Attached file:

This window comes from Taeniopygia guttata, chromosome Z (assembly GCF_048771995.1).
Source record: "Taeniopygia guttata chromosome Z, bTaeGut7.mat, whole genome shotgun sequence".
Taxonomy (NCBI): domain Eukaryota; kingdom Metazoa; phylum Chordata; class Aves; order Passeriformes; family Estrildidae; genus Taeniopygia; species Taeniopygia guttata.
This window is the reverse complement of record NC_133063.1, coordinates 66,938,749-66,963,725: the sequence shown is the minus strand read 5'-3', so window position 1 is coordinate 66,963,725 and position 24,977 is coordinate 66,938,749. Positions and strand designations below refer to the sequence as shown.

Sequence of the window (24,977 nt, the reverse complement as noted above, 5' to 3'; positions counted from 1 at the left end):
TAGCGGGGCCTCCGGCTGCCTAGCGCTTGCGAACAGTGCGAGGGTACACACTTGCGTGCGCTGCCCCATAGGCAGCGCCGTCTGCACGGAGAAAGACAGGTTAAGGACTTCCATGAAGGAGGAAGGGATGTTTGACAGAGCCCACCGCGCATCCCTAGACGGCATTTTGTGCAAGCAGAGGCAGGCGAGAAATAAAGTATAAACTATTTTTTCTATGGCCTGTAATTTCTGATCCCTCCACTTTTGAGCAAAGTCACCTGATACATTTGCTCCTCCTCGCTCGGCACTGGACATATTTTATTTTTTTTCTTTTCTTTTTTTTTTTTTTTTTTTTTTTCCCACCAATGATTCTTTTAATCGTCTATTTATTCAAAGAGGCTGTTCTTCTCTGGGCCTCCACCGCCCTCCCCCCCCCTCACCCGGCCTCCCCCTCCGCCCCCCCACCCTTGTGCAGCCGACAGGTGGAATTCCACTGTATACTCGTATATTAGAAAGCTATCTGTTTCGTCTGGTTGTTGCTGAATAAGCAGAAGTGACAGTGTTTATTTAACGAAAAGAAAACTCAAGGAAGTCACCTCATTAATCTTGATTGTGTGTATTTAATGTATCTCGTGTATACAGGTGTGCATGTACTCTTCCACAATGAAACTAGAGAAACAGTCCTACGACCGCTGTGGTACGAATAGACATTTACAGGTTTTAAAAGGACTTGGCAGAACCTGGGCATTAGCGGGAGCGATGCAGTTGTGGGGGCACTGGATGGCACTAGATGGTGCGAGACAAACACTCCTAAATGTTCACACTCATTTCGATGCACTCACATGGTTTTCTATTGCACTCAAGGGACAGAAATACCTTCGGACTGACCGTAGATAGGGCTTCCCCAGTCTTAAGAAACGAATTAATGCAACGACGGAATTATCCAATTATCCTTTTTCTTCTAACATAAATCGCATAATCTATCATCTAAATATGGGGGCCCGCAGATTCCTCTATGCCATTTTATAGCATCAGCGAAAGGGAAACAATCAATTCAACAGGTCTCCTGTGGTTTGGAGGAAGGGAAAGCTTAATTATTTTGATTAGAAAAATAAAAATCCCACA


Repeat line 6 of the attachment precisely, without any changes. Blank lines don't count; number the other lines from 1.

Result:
TAGCGGGGCCTCCGGCTGCCTAGCGCTTGCGAACAGTGCGAGGGTACACACTTGCGTGCGCTGCCCCATAGGCAGCGCCGTCTGCACGGAGAAAGACAGGTTAAGGACTTCCATGAAGGAGGAAGGGATGTTTGACAGAGCCCACCGCGCATCCCTAGACGGCATTTTGTGCAAGCAGAGGCAGGCGAGAAATAAAGTATAAACTATTTTTTCTATGGCCTGTAATTTCTGATCCCTCCACTTTTGAGCAAAGTCACCTGATACATTTGCTCCTCCTCGCTCGGCACTGGACATATTTTATTTTTTTTCTTTTCTTTTTTTTTTTTTTTTTTTTTTTCCCACCAATGATTCTTTTAATCGTCTATTTATTCAAAGAGGCTGTTCTTCTCTGGGCCTCCACCGCCCTCCCCCCCCCTCACCCGGCCTCCCCCTCCGCCCCCCCACCCTTGTGCAGCCGACAGGTGGAATTCCACTGTATACTCGTATATTAGAAAGCTATCTGTTTCGTCTGGTTGTTGCTGAATAAGCAGAAGTGACAGTGTTTATTTAACGAAAAGAAAACTCAAGGAAGTCACCTCATTAATCTTGATTGTGTGTATTTAATGTATCTCGTGTATACAGGTGTGCATGTACTCTTCCACAATGAAACTAGAGAAACAGTCCTACGACCGCTGTGGTACGAATAGACATTTACAGGTTTTAAAAGGACTTGGCAGAACCTGGGCATTAGCGGGAGCGATGCAGTTGTGGGGGCACTGGATGGCACTAGATGGTGCGAGACAAACACTCCTAAATGTTCACACTCATTTCGATGCACTCACATGGTTTTCTATTGCACTCAAGGGACAGAAATACCTTCGGACTGACCGTAGATAGGGCTTCCCCAGTCTTAAGAAACGAATTAATGCAACGACGGAATTATCCAATTATCCTTTTTCTTCTAACATAAATCGCATAATCTATCATCTAAATATGGGGGCCCGCAGATTCCTCTATGCCATTTTATAGCATCAGCGAAAGGGAAACAATCAATTCAACAGGTCTCCTGTGGTTTGGAGGAAGGGAAAGCTTAATTATTTTGATTAGAAAAATAAAAATCCCACA